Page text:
Benalmadena & Malaga

S/V Goldcrest
David & Lindsay Inwood
Mon 17 Aug 2015 11:30

36:42.479N 4:24.753W Mon 17th Aug


We left Portimao on the 12th after waiting at anchor for 2 days for favourable winds for our next passage.  We took the dinghy ashore and had a walk along the cliff top, looking down on some of the attractive cove beaches with their limestone outcrops, stacks and sinkholes.  We also stocked up on some excellent and ridiculously cheap Portuguese wines before leaving the country for Spanish waters.


Our 225 mile sail to Benalmadena on the Costa del Sol was satisfying in that we did indeed sail the whole way apart from one hour.   For once the forecasts were reasonably accurate, although we experienced stronger winds than predicted.  Our first afternoon and evening were a decent downwind sail under overcast skies.  Then, after a rough start on the second morning, when skipper was kept busy shortening sails, we had a quiet time around Cape Trafalgar followed by a fast ride past Tarifa and on into the Straits of Gibraltar in winds of over 30kts.  In the Straits it’s a case of dodging fast ferries and numerous big ships at anchor whilst admiring the outline of the Atlas Mountains of Morocco and having another look at the famous rock.  As we approached our second evening at sea, the winds calmed down a bit and we continued along the coast which is lit up like Las Vegas.  At this stage we were experiencing the dreaded south coast roll and one particularly violent one caused an crash gybe and some damage to fittings on the deck.  First mate was responsible for this as she wasn’t paying full attention to the wind direction whilst on watch.

Atlas mountains & Gibraltar rock:


To our relief, the winds and rolling abated enough on our approach to Benalmadena for us to be able to prepare ropes and fenders safely for our night arrival.  Then, just as we were entering the port, fresh winds roared down from the hills and gave us a very hairy ride in with breaking waves at the entrance.  We then had to approach the concrete fuel pontoon in heaving water and tie up unaided as it was now 2.30 am!  We were quite proud of ourselves for coping with a night arrival in these conditions.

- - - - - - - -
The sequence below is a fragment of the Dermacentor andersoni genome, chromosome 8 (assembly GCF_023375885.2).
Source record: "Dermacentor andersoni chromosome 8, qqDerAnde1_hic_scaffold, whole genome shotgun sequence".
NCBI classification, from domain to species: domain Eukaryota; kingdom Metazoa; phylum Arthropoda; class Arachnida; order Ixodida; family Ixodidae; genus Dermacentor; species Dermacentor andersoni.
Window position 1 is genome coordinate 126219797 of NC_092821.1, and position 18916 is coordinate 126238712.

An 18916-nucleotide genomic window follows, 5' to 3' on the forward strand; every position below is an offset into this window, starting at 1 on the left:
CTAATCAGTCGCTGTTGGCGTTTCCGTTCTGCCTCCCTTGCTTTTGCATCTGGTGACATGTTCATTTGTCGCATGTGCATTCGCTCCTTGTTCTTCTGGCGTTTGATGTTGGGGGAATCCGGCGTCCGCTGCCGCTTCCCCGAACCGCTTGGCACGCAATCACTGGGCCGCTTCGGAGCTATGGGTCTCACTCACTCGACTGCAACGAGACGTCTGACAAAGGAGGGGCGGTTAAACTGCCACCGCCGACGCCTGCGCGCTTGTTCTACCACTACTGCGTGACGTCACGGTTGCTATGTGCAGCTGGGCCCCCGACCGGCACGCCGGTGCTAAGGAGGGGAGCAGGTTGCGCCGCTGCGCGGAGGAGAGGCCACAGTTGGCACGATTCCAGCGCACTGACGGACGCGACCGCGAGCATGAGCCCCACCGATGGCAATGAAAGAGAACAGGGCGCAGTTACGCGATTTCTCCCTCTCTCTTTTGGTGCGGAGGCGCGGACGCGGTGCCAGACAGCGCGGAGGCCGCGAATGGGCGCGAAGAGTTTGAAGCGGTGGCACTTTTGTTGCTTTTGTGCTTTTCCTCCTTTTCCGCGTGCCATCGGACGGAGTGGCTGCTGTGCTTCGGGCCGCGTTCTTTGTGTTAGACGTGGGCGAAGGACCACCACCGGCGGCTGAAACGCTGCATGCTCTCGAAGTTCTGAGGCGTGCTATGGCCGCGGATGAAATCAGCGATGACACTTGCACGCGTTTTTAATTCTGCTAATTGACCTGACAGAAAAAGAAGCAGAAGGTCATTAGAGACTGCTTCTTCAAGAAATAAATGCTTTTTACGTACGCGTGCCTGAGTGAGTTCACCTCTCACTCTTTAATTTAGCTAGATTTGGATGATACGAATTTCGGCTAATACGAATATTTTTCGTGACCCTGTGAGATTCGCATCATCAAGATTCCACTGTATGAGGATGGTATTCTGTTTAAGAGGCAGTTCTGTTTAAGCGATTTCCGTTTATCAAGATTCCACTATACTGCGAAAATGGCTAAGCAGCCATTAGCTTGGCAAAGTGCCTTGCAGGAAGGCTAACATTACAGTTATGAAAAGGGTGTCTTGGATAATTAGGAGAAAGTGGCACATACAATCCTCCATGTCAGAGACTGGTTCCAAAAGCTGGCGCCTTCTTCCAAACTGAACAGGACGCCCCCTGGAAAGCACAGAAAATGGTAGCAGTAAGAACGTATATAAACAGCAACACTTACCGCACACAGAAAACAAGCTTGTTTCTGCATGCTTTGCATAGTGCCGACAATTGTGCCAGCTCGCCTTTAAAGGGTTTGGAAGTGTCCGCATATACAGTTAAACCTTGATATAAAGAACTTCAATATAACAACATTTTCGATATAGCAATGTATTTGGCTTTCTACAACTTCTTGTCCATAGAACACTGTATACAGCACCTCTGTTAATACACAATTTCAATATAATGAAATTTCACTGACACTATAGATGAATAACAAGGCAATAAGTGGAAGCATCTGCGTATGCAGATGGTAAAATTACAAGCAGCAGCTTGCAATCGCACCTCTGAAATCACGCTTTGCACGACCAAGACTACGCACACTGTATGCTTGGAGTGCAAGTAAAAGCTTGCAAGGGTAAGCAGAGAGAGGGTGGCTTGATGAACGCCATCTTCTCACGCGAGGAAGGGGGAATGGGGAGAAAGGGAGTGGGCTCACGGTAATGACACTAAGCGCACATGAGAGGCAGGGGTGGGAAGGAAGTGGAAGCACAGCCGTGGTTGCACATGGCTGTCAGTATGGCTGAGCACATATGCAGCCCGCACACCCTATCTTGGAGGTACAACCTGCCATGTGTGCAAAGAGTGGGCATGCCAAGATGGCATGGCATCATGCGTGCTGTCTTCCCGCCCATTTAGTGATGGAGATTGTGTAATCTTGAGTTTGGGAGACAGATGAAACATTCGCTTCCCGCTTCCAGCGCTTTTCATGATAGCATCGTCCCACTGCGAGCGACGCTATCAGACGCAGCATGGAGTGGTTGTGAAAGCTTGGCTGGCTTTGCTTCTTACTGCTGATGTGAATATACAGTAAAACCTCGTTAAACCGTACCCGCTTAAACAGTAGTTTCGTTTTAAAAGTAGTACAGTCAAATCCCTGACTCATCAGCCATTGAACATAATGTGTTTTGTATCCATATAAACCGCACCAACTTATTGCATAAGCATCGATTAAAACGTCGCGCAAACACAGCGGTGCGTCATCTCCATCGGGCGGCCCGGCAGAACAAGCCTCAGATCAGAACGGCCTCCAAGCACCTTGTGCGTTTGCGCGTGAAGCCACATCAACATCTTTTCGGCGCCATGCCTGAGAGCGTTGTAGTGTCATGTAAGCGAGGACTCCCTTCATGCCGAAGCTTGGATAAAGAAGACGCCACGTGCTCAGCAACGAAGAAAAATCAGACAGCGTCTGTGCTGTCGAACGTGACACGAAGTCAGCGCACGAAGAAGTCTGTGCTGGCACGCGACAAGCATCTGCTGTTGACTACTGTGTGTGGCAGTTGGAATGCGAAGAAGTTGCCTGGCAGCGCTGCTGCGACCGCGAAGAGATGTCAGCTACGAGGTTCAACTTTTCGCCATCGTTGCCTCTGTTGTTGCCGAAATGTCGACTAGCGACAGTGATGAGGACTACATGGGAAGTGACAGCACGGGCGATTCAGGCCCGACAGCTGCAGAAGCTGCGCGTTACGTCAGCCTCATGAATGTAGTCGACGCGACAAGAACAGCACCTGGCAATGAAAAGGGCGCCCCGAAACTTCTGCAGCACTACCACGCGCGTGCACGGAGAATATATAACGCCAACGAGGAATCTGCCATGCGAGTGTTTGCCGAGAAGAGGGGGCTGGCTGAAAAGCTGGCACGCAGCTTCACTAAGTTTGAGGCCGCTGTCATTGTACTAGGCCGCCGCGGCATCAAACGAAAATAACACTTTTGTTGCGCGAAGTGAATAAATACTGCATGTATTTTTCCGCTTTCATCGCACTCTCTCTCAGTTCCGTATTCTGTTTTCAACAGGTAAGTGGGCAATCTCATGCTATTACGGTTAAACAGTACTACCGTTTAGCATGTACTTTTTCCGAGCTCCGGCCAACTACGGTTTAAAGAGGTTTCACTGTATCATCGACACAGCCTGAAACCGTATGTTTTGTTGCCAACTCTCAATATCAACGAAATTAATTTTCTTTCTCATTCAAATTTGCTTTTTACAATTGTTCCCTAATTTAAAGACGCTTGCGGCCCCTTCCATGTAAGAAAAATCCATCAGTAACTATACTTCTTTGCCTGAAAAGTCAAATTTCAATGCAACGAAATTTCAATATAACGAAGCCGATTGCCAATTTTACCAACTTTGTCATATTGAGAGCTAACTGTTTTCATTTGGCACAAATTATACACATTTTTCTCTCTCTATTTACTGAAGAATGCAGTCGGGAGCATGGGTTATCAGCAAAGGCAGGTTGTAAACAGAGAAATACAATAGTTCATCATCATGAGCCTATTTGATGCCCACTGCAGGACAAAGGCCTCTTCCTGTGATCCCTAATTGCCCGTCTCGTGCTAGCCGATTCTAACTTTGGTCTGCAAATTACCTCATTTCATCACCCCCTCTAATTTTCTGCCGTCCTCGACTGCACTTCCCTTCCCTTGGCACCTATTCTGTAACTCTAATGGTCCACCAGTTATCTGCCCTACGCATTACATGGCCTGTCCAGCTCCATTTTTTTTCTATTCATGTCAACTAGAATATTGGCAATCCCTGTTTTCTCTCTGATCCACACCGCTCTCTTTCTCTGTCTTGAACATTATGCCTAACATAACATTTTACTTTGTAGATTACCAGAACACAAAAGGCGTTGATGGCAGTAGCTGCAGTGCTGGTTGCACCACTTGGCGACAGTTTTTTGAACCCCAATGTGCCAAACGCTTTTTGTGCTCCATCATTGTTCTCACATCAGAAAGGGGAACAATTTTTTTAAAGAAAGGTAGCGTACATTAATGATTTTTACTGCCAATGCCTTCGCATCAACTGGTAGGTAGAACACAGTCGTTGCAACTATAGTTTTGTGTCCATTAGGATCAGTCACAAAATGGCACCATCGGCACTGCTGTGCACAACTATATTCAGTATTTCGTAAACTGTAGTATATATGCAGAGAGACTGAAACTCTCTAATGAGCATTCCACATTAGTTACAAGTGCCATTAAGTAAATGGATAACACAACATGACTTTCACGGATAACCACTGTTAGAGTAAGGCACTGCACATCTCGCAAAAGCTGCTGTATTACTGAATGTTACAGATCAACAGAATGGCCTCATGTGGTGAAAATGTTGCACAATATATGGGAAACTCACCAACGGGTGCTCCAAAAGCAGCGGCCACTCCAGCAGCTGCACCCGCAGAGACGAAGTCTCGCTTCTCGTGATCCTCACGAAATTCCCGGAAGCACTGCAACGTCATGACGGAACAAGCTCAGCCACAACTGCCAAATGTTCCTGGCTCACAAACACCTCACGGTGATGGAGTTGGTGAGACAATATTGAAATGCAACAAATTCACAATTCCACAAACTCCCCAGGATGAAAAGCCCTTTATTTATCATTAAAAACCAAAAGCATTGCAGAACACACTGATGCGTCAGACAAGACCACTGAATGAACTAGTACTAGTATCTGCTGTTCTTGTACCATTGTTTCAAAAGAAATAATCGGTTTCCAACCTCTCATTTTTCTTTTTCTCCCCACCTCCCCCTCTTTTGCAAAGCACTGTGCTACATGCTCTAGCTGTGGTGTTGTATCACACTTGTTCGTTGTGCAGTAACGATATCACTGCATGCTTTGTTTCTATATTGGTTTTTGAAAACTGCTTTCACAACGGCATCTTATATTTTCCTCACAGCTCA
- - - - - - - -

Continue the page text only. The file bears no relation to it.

Benalmadena is pretty awful, but it is a large marina relatively close to Malaga which we wanted to visit.  The surroundings are all brand new apartment blocks and chain restaurants and we couldn’t wait to move on.  We took the ferry along the coast to Malaga on the Sunday and arrived at the start of their famous Feria – a holiday week of festivities and fun for the whole population.  Malaga has reinvented itself in recent years with a rebuilt harbourfront and lots of cultural attractions and on top of that we were pitched into the buzz of a city at play.  We checked out the new marina belonging to the fancy local royal yacht club and confirmed that they now welcome visiting boats.  We decided to move there the next day even though it was quite a bit more expensive, as we really wanted more time in the city.


So Monday morning we motored for 1½ hours to the marina here.  Unfortunately we had an altercation with a metal post at the berth they gave us which was entirely the fault of an incompetent “marinero” who didn’t have a clue how to handle our ropes.  The result was a deep scratch at the stern, a cross conversation with the marina boss and a couple of day’s delay to our plans.  It now looks as if their insurance will compensate us for the repair somewhere down the line, so we will probably move on east tomorrow morning.  Meanwhile we have thoroughly enjoyed our sallies into the city, mingling with the enormous crowds, admiring the ladies in their flamenco style dresses, music and dancing in the streets and lots of good tapas and local wines to consume.  We also went round the lovely Picasso museum (he was born in Malaga) and the brand new outpost of the Pompidou Centre by the harbour and we climbed up to the Moorish palace, the Alcazaba and the castle above it.  Malaga is a terrific city and we have seen it at its most exciting too.

Feria dancers:



Views from & of the Alcazaba: